President Biden on Tuesday declared that Ukraine will never be a victory for Russia in a speech from Warsaw in which he marked one year since the start of the war.
“Autocrats only understand one word: no, no. no. No, you will not take my country, no you will not take my freedom, no you will not take my future. And I’ll repeat tonight what I said last year in the same place: A dictator bent on rebuilding an empire will never be able to ease the people’s love of liberty. Brutality will never grind down the will of the free,” he said. “And, Ukraine will never be a victory for Russia, never.”
Biden’s speech came a day after he made a surprise visit to Ukraine, during which he made a historic stop in the war-torn capital city of Kyiv.
“One year ago, the world was bracing for the fall of Kyiv. Well, I just came from a visit to Kyiv and I can report, Kyiv stands strong. Kyiv stands proud, it stands tall, and most important, it stands free,” Biden said.
One year later since the start of the Kremlin’s invasion, Biden said, “Ukraine is still independent and free.”
“The defense of freedom is not the work of a day or a year; it’s always difficult,” he said. “But Ukraine is steel for the fight ahead, and the United States, our allies and partners continue to have Ukraine’s back as it defends itself.”
Biden’s speech at the Royal Castle complex in Warsaw was also where the president delivered remarks in March 2022 that marked one month into the invasion of Ukraine.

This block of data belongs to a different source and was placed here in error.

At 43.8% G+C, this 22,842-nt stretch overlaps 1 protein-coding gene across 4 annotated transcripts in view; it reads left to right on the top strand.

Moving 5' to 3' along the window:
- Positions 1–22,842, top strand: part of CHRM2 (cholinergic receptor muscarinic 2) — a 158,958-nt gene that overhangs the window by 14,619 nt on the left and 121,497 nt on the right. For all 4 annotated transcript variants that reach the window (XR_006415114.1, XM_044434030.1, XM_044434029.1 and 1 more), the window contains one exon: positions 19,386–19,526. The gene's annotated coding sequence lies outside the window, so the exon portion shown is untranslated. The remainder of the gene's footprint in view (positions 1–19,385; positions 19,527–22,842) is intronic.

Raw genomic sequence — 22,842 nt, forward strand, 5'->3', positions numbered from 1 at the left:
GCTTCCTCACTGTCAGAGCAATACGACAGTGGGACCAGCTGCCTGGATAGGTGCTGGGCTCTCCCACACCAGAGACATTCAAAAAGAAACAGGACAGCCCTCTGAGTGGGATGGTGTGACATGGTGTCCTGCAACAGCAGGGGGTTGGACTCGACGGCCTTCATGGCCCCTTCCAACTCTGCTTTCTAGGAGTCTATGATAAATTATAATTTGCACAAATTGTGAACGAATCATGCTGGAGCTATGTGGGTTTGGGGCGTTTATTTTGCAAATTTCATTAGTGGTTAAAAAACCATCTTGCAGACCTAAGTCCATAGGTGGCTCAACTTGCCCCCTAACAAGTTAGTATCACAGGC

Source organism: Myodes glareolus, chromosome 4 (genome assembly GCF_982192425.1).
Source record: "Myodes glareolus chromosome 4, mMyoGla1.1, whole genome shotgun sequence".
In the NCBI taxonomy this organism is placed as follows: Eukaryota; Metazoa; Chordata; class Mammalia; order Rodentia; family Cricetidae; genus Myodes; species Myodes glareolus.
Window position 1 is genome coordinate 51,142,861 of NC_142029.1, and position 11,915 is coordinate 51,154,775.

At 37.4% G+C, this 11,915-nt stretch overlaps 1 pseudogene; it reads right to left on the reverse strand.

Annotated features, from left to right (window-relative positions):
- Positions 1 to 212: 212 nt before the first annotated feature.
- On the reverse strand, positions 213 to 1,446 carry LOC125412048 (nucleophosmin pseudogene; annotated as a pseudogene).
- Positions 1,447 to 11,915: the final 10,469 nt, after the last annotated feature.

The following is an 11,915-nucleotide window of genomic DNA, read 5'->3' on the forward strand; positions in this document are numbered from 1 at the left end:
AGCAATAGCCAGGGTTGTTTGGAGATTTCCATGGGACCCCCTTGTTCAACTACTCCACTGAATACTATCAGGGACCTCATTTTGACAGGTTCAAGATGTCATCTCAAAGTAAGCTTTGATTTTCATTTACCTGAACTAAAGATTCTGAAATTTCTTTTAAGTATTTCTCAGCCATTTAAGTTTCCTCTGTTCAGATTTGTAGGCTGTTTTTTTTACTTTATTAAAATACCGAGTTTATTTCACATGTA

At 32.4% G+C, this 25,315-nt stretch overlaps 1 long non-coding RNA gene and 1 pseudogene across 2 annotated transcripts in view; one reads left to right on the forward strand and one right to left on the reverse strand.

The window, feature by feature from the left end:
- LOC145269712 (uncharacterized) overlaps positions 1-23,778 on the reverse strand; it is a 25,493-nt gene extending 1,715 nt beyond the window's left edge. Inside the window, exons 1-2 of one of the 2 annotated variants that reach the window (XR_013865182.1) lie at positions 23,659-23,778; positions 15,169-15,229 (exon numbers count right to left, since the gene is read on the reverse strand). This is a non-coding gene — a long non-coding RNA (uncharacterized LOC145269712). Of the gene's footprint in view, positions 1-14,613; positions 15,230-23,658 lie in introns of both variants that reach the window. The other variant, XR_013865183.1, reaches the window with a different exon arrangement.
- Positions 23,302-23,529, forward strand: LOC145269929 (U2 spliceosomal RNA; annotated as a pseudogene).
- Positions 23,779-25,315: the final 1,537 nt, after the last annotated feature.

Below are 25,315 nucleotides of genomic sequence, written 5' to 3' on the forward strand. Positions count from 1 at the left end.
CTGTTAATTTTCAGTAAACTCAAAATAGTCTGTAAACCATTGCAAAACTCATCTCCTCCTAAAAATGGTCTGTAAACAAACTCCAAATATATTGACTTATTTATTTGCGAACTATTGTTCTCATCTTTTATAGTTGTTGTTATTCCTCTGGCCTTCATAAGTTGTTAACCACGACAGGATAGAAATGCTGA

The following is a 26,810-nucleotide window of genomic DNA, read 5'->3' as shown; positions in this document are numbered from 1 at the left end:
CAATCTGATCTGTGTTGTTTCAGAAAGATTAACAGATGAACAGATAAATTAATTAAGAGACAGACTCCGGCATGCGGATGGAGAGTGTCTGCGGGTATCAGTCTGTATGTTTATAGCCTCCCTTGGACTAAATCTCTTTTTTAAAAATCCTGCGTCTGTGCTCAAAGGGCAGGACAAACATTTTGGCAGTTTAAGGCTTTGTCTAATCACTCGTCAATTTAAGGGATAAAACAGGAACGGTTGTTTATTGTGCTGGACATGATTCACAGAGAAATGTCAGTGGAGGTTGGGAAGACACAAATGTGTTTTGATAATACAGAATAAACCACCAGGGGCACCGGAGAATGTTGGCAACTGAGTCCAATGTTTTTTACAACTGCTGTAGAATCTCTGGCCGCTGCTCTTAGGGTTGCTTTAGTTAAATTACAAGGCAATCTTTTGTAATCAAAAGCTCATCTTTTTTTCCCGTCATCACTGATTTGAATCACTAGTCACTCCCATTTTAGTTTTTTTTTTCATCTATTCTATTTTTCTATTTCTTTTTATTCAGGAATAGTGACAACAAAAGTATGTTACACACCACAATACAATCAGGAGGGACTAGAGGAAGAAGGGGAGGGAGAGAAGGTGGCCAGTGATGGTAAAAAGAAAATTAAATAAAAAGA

“All that we do now must be done so our children and grandchildren will know it as well, freedom. The enemy of the tyrant, and the hope and the brave and the truth of the ages, freedom. Stand with us, we’ll stand with you. Let us move forward with faith and conviction and the abiding commitment to be allied, yes, of freedom,” Biden said
He also took the opportunity to go after Russian President Vladimir Putin in his remarks, declaring him a dictator and autocrat who thought that NATO wouldn’t respond when he first rolled tanks into Ukraine.
“He found himself at war with a nation led by a man whose courage would be forged in fire and steel, President Zelensky.” Biden said, referring to the Ukrainian president. “President Putin is confronted with something today that you didn’t think was possible a year ago. The democracies of the world have grown stronger, not weaker. But the autocrats of the world have grown weaker, not stronger.”
Biden stressed that the U.S. support for Ukraine will not waver — a claim that comes as polls show that American public support for Ukraine is slowly eroding.
“That’s what Americans are and that’s what Americans do,” he said.
“Democracies of the world will stand guard over freedom today, tomorrow, and forever,” he added. “That’s what’s at stake here, freedom.”
In attendance for Biden’s major speech were Polish citizens, Ukrainian refugees, embassy staff and children, elected officials of Poland, government and military leaders, and White House staff. Polish President Andrzej Duda, who Biden met with earlier on Tuesday, spoke before him.
Biden’s remarks in Warsaw last year were marked by the president declaring, “this man cannot remain in power” about Putin. The crux of his speech last year though was that the U.S. will support Ukraine for the “long haul.”
Biden on Tuesday reiterated that point, stressing that the U.S. and its allies still stand with Ukraine.
He said that all democracies were being tested when Russia invaded, but noted that only four countries in the United Nations sided with Russia in a vote in October while 143 voted to condemn the war.
“The questions we face were as simple as they were a profound, would we respond? Or would we look the other way?” Biden said. “One year later, we know the answer. We did respond, we would be strong, we would be united, and the world would not look the other way.”
Updated at 12:27 p.m.